When On the Road was published, even in its disguised form with roman á clef characters, readers could feel the blurry line between art and reality—and welcomed it as an entry point into a new way of existing. That was actually the covenant implicit in the beatnik aesthetic: If you hung out with people like this, your own life could become a work of art.
That actually happened to my friend Paul Smith, a lovely person and bassist who was once a member of my jazz quartet. As a young man, he spent time with Jack Kerouac and other Beats—and then found he got turned into a character in the Kerouac novel Big Sur.
When he first told me this, between sets on the gig one night, I was awestruck. “You’re a character in a Kerouac novel?” I asked in amazement. I couldn’t have been more dazzled if he had told me he had committed the Lufthansa heist or slept with Doris Day.
Paul didn’t have much to say about those old days. I was left with the general impression that dealing with Kerouac in the flesh was somewhat less glamorous than it seems to an outsider like me—who only experiences it after the fact, in print.
The appearance of real-life beatniks in a Kerouac novel was a key part of its appeal. The lure of the road was only a superficial aspect—a kind of MacGuffin—in Kerouac’s literary vision. Far more important were the friends he gathered around him on his trips, valiant companions in a quest like the Knights of the Round Table. As Allen Ginsberg described it, Kerouac drew on a “tender consciousness, a realization of mortal companions whose presence together makes the event sacramental.”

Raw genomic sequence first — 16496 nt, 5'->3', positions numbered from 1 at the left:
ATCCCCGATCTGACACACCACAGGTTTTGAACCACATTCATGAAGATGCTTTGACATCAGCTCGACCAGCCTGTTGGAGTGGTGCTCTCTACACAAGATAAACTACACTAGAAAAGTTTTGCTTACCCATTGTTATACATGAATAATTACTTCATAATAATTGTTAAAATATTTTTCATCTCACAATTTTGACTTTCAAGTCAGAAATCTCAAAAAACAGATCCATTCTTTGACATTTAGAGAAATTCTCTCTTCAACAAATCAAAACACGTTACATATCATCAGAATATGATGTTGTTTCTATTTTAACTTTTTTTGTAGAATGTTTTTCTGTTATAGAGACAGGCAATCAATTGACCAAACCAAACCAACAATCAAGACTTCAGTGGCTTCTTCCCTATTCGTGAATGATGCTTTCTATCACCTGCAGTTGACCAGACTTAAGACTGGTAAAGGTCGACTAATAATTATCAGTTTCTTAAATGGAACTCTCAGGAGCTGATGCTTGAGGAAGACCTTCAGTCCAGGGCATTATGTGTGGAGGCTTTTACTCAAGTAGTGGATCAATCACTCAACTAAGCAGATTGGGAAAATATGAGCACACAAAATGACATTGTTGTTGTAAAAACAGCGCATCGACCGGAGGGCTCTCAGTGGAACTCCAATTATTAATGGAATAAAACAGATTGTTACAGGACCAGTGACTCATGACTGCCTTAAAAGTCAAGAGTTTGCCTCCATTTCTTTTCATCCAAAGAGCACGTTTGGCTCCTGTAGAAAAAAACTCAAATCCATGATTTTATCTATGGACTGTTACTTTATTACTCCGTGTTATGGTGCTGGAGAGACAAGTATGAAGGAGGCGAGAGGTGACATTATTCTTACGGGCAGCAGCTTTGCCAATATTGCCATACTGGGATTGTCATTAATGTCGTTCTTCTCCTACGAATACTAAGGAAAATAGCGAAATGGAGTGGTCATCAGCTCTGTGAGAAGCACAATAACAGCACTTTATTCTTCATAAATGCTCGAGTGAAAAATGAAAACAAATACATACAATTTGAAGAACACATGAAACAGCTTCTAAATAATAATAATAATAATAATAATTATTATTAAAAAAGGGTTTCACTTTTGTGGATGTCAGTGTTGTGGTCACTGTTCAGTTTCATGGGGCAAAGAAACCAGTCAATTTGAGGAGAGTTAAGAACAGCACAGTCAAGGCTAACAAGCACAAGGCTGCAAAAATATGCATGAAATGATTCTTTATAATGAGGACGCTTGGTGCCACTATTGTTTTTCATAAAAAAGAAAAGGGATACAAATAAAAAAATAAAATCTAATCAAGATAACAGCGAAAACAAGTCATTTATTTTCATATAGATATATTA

The key figure in this puzzle is Neal Cassady, the patron saint of the American counterculture, although hardly worth considering as a literary figure based on his own writing ability. But Cassady’s significance has little to do with what he put down on paper—it’s what he did to people that counts.
For Kerouac, Cassidy was almost an alter ego, and showed up as a character in more than a half-dozen novels, most notably as Dean Moriarty in On the Road, a figure of almost like Gatsby-like significance in American letters. Ginsberg, for his part, fell in love with Cassady, and in the 1960s Cassady inspired a whole new group of bohemians, serving as driver on Ken Kesey’s Merry Pranksters bus. The New Journalism movement of that era also fed off of Cassady’s energy and personal charm, and he appears in the writings of Tom Wolfe and Hunter Thompson. For a while, Cassady lived with the Grateful Dead—Jerry Garcia called him a “12th-dimensional Lenny Bruce”—and I could devote a whole essay just to songs written about him.
What alluring qualities did Cassady possess that made him so irresistible? It’s hard to decipher them from his curriculum vitae, which includes:
Stints at three different reform schools;
Claims to have stolen approximately 500 cars between 1940 and 1944;
Three marriages, including one case of bigamy and a first marriage to 15-year-old LuAnne Henderson;
Multiple arrests, starting at age 14, and various periods of incarceration, including two years in San Quentin.
Cassady wasn’t even especially good looking. But photos convey a hyper-raw honesty and hungry sense of longing for the ecstatic—ingredients that drew others to him like moths to a flame. Even Cassady’s mug shots evoke this charismatic appeal.